One of the most common side effects of cancer treatments is cancer fatigue, a feeling of physical and emotional tiredness that can last for months. In this post, we'll explore cancer fatigue symptoms, what cancer fatigue feels like, and ways to manage it.
What is cancer fatigue?
Cancer fatigue is a multi-dimensional symptom that can have various contributing causes, making it a complex symptom to manage. It can show up in different forms and affect people with cancer differently. Some people experience fatigue during cancer treatment, while others experience it after completing treatment. Post-cancer fatigue syndrome is a type of cancer fatigue that affects people after cancer treatment, making it hard to perform routine activities. Fatigue can be challenging to manage and is often accompanied by other symptoms like pain, anxiety, depression, and difficulty sleeping.
What does cancer fatigue feel like?
Cancer fatigue symptoms can manifest differently in each person, making it challenging to define what it feels like for everyone. Generally, cancer fatigue is described as a feeling of physical and emotional tiredness that doesn't improve with rest. People with cancer fatigue may feel a lack of energy, weakness, or exhaustion. The severity of cancer tiredness can vary and can be debilitating, making it hard to perform daily activities.
What causes cancer fatigue?
Cancer fatigue can have many contributing causes, including the type of cancer and treatment received, existing diseases, medications, living and working conditions, and mental status. Cancer treatments like chemotherapy and radiation therapy can cause cancer fatigue. Chemotherapy-induced fatigue, also known as chemo fatigue, is particularly challenging to manage, as it can be severe and long-lasting.
How to manage cancer fatigue?
While there is no simple medical treatment for cancer fatigue, there are many ways to manage it. Physical activity, such as moderate exercise, has been shown to boost energy levels, reduce fatigue, and improve the overall quality of life for people with cancer. Exercise can also help prevent muscle wasting and improve strength and endurance. Cognitive-behavioral interventions, such as mindfulness-based stress reduction and relaxation techniques,https://www.theaftercancer.com/post/the-benefits-of-mindfulness-for-cancer-patients can help manage cancer fatigue by reducing stress and improving sleep quality. Mindfulness-based stress reduction is a mind-body intervention that teaches people to be present in the present moment and non-judgmental of their thoughts and feelings. Relaxation techniques, such as deep breathing, visualization, and progressive muscle relaxation, can help reduce muscle tension and promote relaxation. In addition to exercise and relaxation techniques, it's important to maintain a healthy diet, stay hydrated, and get enough sleep. A diet rich in fruits, vegetables, whole grains, and lean protein can help provide the energy and nutrients needed to combat cancer fatigue. Staying hydrated can also help prevent dehydration, which can contribute to fatigue. Getting enough sleep and establishing a regular sleep routine can help improve sleep quality and reduce fatigue.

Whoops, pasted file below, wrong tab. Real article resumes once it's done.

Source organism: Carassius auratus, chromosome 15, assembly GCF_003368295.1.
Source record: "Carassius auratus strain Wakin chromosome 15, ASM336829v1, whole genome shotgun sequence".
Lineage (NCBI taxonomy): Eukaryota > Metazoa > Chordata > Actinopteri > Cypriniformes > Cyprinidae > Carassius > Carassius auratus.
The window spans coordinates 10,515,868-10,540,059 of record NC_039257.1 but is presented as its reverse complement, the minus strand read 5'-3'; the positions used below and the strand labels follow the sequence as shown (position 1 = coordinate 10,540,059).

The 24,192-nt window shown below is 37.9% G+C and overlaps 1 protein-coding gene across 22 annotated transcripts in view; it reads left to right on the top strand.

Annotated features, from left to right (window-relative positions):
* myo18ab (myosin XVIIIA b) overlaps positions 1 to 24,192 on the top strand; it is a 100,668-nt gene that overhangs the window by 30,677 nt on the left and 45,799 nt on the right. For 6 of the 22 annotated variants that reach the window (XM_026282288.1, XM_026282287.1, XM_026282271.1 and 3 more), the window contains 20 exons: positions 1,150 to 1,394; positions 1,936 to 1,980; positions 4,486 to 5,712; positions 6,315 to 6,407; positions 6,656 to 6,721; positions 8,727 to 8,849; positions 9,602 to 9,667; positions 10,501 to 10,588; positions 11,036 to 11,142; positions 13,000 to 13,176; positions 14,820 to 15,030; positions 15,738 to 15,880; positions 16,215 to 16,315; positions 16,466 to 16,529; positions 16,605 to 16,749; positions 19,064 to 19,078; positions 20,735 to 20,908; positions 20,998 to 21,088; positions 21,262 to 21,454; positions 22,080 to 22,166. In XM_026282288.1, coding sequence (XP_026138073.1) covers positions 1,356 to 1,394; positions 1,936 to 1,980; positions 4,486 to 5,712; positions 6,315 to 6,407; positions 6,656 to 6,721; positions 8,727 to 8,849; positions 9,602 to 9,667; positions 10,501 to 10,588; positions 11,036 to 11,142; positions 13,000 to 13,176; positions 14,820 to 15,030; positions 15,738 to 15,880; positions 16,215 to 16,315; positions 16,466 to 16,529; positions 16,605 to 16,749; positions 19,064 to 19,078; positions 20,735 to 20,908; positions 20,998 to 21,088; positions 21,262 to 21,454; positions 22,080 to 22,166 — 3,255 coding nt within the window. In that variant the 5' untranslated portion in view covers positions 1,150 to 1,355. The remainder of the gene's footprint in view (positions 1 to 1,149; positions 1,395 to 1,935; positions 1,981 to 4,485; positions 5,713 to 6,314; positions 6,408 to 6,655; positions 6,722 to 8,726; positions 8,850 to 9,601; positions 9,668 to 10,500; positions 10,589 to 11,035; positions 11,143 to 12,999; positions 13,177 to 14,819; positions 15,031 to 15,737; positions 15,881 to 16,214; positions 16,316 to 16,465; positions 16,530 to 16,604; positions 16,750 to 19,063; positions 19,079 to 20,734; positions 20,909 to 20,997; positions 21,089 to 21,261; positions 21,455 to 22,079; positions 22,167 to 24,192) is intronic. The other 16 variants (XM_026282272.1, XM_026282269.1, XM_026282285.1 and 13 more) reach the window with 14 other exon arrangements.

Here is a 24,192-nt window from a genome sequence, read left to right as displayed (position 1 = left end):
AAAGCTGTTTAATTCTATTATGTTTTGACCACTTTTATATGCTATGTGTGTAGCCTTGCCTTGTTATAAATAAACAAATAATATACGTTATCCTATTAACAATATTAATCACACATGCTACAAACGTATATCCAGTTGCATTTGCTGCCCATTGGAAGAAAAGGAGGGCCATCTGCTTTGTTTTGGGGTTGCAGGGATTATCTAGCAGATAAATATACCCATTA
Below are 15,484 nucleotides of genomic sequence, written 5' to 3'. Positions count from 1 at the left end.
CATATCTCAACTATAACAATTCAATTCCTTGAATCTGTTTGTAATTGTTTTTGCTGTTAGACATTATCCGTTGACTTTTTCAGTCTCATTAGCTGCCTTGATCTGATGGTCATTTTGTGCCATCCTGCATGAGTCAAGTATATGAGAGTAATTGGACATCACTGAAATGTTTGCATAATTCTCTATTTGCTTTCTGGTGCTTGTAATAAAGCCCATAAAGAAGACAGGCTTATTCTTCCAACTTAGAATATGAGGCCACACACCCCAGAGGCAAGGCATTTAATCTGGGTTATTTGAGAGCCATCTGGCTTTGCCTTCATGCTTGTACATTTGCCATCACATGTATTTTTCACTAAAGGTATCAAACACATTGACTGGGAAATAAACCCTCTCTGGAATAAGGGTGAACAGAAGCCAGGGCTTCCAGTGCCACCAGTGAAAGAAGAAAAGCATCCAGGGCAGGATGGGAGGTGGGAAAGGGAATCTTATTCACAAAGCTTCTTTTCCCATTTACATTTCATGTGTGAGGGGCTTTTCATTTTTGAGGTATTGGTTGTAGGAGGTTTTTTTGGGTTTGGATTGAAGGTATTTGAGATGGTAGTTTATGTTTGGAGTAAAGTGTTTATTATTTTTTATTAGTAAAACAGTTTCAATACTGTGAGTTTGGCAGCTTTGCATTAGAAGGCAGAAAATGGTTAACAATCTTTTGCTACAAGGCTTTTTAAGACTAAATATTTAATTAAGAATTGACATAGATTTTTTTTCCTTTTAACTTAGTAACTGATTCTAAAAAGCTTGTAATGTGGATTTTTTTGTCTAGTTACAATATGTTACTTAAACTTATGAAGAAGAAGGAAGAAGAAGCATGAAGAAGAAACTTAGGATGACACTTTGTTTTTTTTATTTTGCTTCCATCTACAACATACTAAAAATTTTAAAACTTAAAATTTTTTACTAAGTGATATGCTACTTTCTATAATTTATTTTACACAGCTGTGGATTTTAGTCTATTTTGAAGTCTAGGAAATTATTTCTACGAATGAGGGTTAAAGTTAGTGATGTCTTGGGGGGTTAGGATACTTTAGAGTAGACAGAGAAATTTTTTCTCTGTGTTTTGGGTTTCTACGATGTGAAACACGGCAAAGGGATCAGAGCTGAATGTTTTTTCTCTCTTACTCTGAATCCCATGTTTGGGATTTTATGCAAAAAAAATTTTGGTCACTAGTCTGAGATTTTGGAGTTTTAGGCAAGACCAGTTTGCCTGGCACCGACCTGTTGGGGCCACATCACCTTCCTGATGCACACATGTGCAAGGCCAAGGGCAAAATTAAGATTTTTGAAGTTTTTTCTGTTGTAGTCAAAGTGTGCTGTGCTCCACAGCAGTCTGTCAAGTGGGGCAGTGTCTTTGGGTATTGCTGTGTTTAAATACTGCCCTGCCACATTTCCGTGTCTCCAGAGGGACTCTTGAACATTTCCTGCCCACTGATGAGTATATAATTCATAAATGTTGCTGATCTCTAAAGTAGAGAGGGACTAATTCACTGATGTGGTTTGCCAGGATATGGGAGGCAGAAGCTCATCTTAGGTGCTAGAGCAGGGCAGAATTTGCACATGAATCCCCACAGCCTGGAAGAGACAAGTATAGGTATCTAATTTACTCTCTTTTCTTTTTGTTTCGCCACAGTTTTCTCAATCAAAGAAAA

Cancer fatigue is a common side effect of cancer treatments that can affect people with cancer in different ways. It's a complex symptom that can be challenging to manage, but there are many ways to alleviate cancer-related fatigue, including physical activity, cognitive-behavioral interventions, and maintaining a healthy diet and lifestyle. If you're experiencing cancer fatigue, talk to a therapist to develop an individualized plan to manage it. Remember, managing cancer fatigue is an essential part of cancer care and can help improve overall quality of life.